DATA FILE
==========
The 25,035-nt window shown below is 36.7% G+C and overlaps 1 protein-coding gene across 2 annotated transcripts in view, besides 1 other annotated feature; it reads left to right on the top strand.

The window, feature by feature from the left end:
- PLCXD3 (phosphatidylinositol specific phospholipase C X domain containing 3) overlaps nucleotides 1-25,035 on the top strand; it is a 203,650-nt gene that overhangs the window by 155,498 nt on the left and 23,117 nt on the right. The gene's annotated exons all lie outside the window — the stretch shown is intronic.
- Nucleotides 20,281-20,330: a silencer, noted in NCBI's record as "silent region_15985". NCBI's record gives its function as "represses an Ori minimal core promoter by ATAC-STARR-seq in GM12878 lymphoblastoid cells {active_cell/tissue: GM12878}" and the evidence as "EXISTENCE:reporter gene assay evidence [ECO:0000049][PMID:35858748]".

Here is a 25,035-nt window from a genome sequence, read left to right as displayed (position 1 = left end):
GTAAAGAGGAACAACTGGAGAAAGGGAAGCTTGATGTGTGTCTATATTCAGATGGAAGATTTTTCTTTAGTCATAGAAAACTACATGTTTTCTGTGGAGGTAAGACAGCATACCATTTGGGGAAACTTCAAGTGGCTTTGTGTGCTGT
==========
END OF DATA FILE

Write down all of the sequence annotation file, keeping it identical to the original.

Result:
The 25,035-nt window shown below is 36.7% G+C and overlaps 1 protein-coding gene across 2 annotated transcripts in view, besides 1 other annotated feature; it reads left to right on the top strand.

The window, feature by feature from the left end:
- PLCXD3 (phosphatidylinositol specific phospholipase C X domain containing 3) overlaps nucleotides 1-25,035 on the top strand; it is a 203,650-nt gene that overhangs the window by 155,498 nt on the left and 23,117 nt on the right. The gene's annotated exons all lie outside the window — the stretch shown is intronic.
- Nucleotides 20,281-20,330: a silencer, noted in NCBI's record as "silent region_15985". NCBI's record gives its function as "represses an Ori minimal core promoter by ATAC-STARR-seq in GM12878 lymphoblastoid cells {active_cell/tissue: GM12878}" and the evidence as "EXISTENCE:reporter gene assay evidence [ECO:0000049][PMID:35858748]".

Here is a 25,035-nt window from a genome sequence, read left to right as displayed (position 1 = left end):
GTAAAGAGGAACAACTGGAGAAAGGGAAGCTTGATGTGTGTCTATATTCAGATGGAAGATTTTTCTTTAGTCATAGAAAACTACATGTTTTCTGTGGAGGTAAGACAGCATACCATTTGGGGAAACTTCAAGTGGCTTTGTGTGCTGT